# Convergence of Schwartz kernels implies convergence of operators

Let $K$ be a smoothing operator on $\mathbb{R}^n$, i.e., it defines a map on all Sobolev spaces $K\colon H^r(\mathbb{R}^n) \to H^s(\mathbb{R}^n)$ for all $r, s \in \mathbb{R}$. Now (a variation of) the Schwartz kernel theorem states that it is given by some smooth kernel $k \in C^\infty(\mathbb{R}^n \times \mathbb{R}^n)$, i.e., $(Kf)(x) = \int_{\mathbb{R}^n} k(x, y)f(y) dy$.

Now suppose we have kernels $k_n, k \in C^\infty(\mathbb{R}^n \times \mathbb{R}^n)$ that do define smoothing operator $K_n$ and $K$ (since not every element of $C^\infty(\mathbb{R}^n \times \mathbb{R}^n)$ defines a smoothing operator we have to assume this).

What type of convergence $k_n \to k$ is needed, so that $K_n$ does converge to $K$?

Suppose I want $K_n \to K$ only as maps $L^2(\mathbb{R}^n) \to L^2(\mathbb{R}^n)$. Does it suffice for this that $k_n$ converges uniformly to $k$?

Suppose I want $K_n \to K$ as maps $H^r(\mathbb{R}^n) \to H^s(\mathbb{R}^n)$ for all $r, s \in \mathbb{R}$. Is it sufficient for this that $k_n \to k$ uniformly and also all their derivatives?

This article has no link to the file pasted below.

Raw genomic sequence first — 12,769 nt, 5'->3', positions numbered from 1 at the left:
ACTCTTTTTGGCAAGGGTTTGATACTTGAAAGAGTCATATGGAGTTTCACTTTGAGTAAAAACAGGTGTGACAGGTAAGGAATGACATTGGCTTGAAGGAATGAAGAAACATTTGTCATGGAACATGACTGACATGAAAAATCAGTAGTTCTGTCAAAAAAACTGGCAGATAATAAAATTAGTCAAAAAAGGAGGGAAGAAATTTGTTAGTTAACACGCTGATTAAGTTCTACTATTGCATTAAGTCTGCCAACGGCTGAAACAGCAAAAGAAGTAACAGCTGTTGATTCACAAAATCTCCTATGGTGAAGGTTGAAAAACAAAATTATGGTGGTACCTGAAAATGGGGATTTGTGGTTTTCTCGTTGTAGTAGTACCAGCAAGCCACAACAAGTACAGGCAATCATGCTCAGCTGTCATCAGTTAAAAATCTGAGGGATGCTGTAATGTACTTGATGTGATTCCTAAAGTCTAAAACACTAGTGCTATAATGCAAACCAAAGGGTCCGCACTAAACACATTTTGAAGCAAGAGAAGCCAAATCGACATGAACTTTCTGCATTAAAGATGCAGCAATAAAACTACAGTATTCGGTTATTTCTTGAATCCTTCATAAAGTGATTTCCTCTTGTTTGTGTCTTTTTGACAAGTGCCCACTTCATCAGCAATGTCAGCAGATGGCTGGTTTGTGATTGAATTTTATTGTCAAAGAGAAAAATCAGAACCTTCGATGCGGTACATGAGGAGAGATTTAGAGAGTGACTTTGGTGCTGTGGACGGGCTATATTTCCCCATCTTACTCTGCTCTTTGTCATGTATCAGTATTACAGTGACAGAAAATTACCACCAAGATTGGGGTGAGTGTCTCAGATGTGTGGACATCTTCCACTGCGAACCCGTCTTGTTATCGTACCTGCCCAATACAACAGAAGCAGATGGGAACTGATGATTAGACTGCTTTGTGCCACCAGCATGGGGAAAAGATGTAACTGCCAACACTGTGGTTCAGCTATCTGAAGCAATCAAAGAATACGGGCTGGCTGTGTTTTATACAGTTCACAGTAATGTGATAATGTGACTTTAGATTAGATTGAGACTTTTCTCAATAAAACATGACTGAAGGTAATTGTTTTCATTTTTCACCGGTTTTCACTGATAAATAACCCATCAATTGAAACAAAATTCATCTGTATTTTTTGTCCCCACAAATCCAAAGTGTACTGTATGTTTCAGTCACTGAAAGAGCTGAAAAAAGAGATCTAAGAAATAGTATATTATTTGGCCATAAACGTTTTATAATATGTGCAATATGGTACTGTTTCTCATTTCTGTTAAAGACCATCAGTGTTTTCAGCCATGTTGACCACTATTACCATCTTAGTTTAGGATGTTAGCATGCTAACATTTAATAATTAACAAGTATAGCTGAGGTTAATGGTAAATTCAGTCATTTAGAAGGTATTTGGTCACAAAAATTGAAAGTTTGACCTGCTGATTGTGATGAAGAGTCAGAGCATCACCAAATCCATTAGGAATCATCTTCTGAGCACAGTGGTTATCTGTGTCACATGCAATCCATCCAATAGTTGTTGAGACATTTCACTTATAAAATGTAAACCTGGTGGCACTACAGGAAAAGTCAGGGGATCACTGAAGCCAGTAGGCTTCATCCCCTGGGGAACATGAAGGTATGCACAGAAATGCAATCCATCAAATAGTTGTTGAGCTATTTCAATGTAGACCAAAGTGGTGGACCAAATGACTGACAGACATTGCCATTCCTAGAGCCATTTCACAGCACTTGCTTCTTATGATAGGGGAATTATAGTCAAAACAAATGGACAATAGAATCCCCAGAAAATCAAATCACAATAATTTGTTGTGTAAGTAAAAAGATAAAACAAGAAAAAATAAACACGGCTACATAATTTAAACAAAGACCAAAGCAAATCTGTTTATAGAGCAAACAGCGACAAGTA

• I posted this question now on MathOverflow: mathoverflow.net/questions/117092 Commented Dec 23, 2012 at 15:07
• Do you want convergence as bounded linear operators in operator norm? In this case, first find conditions in order they are well defined, then try to compute the norm in the involved spaces. Commented Dec 23, 2012 at 15:24
• Yes, operator norm is preferable. But I would also be glad about any information regarding convergence in the strong / weak operator topology. Commented Dec 23, 2012 at 15:39